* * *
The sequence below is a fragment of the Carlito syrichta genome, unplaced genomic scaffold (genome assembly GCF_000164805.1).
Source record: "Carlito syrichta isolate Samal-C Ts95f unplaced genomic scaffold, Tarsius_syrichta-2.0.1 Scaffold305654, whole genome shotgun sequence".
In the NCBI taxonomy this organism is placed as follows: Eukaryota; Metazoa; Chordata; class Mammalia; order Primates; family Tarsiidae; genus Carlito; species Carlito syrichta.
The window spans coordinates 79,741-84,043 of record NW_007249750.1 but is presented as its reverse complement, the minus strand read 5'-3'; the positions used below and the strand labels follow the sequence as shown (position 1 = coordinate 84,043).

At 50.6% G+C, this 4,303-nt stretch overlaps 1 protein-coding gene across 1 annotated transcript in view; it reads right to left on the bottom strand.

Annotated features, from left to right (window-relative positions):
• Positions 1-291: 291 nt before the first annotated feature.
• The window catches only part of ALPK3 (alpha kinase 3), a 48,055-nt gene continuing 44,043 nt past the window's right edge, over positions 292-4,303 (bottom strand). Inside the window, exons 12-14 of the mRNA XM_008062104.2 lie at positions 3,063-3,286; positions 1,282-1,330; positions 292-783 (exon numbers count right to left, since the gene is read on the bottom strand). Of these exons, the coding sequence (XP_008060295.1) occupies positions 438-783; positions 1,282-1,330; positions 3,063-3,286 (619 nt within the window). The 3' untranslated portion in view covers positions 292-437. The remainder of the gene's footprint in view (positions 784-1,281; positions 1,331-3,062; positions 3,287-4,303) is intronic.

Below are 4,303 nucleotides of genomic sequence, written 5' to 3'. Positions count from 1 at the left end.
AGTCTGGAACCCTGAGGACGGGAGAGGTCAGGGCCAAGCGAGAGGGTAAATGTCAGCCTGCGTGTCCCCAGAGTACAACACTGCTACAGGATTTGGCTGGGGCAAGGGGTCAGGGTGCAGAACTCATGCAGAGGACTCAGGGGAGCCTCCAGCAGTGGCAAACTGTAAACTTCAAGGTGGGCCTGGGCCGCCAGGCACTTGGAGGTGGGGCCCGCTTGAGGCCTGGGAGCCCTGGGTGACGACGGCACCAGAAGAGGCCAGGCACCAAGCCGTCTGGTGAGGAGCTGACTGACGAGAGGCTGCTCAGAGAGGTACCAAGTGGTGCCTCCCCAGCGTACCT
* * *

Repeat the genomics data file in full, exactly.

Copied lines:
The sequence below is a fragment of the Carlito syrichta genome, unplaced genomic scaffold (genome assembly GCF_000164805.1).
Source record: "Carlito syrichta isolate Samal-C Ts95f unplaced genomic scaffold, Tarsius_syrichta-2.0.1 Scaffold305654, whole genome shotgun sequence".
In the NCBI taxonomy this organism is placed as follows: Eukaryota; Metazoa; Chordata; class Mammalia; order Primates; family Tarsiidae; genus Carlito; species Carlito syrichta.
The window spans coordinates 79,741-84,043 of record NW_007249750.1 but is presented as its reverse complement, the minus strand read 5'-3'; the positions used below and the strand labels follow the sequence as shown (position 1 = coordinate 84,043).

At 50.6% G+C, this 4,303-nt stretch overlaps 1 protein-coding gene across 1 annotated transcript in view; it reads right to left on the bottom strand.

Annotated features, from left to right (window-relative positions):
• Positions 1-291: 291 nt before the first annotated feature.
• The window catches only part of ALPK3 (alpha kinase 3), a 48,055-nt gene continuing 44,043 nt past the window's right edge, over positions 292-4,303 (bottom strand). Inside the window, exons 12-14 of the mRNA XM_008062104.2 lie at positions 3,063-3,286; positions 1,282-1,330; positions 292-783 (exon numbers count right to left, since the gene is read on the bottom strand). Of these exons, the coding sequence (XP_008060295.1) occupies positions 438-783; positions 1,282-1,330; positions 3,063-3,286 (619 nt within the window). The 3' untranslated portion in view covers positions 292-437. The remainder of the gene's footprint in view (positions 784-1,281; positions 1,331-3,062; positions 3,287-4,303) is intronic.

Below are 4,303 nucleotides of genomic sequence, written 5' to 3'. Positions count from 1 at the left end.
AGTCTGGAACCCTGAGGACGGGAGAGGTCAGGGCCAAGCGAGAGGGTAAATGTCAGCCTGCGTGTCCCCAGAGTACAACACTGCTACAGGATTTGGCTGGGGCAAGGGGTCAGGGTGCAGAACTCATGCAGAGGACTCAGGGGAGCCTCCAGCAGTGGCAAACTGTAAACTTCAAGGTGGGCCTGGGCCGCCAGGCACTTGGAGGTGGGGCCCGCTTGAGGCCTGGGAGCCCTGGGTGACGACGGCACCAGAAGAGGCCAGGCACCAAGCCGTCTGGTGAGGAGCTGACTGACGAGAGGCTGCTCAGAGAGGTACCAAGTGGTGCCTCCCCAGCGTACCT